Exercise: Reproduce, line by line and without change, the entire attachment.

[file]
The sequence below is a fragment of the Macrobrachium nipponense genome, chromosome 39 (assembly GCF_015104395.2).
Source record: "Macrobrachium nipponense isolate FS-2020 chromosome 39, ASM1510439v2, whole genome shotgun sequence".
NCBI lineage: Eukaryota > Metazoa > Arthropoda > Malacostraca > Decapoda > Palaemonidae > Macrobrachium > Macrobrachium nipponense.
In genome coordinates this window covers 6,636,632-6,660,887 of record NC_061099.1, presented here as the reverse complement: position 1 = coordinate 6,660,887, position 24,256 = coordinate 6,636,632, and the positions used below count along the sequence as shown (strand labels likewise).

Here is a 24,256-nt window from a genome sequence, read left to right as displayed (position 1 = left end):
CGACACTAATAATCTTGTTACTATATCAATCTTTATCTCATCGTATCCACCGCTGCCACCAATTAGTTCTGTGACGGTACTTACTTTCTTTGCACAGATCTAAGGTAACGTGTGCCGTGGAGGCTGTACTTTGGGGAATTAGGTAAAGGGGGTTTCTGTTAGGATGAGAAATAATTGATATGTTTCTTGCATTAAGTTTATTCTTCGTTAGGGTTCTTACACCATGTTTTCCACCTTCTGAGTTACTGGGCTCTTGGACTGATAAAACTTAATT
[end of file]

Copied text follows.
The sequence below is a fragment of the Macrobrachium nipponense genome, chromosome 39 (assembly GCF_015104395.2).
Source record: "Macrobrachium nipponense isolate FS-2020 chromosome 39, ASM1510439v2, whole genome shotgun sequence".
NCBI lineage: Eukaryota > Metazoa > Arthropoda > Malacostraca > Decapoda > Palaemonidae > Macrobrachium > Macrobrachium nipponense.
In genome coordinates this window covers 6,636,632-6,660,887 of record NC_061099.1, presented here as the reverse complement: position 1 = coordinate 6,660,887, position 24,256 = coordinate 6,636,632, and the positions used below count along the sequence as shown (strand labels likewise).

Here is a 24,256-nt window from a genome sequence, read left to right as displayed (position 1 = left end):
CGACACTAATAATCTTGTTACTATATCAATCTTTATCTCATCGTATCCACCGCTGCCACCAATTAGTTCTGTGACGGTACTTACTTTCTTTGCACAGATCTAAGGTAACGTGTGCCGTGGAGGCTGTACTTTGGGGAATTAGGTAAAGGGGGTTTCTGTTAGGATGAGAAATAATTGATATGTTTCTTGCATTAAGTTTATTCTTCGTTAGGGTTCTTACACCATGTTTTCCACCTTCTGAGTTACTGGGCTCTTGGACTGATAAAACTTAATT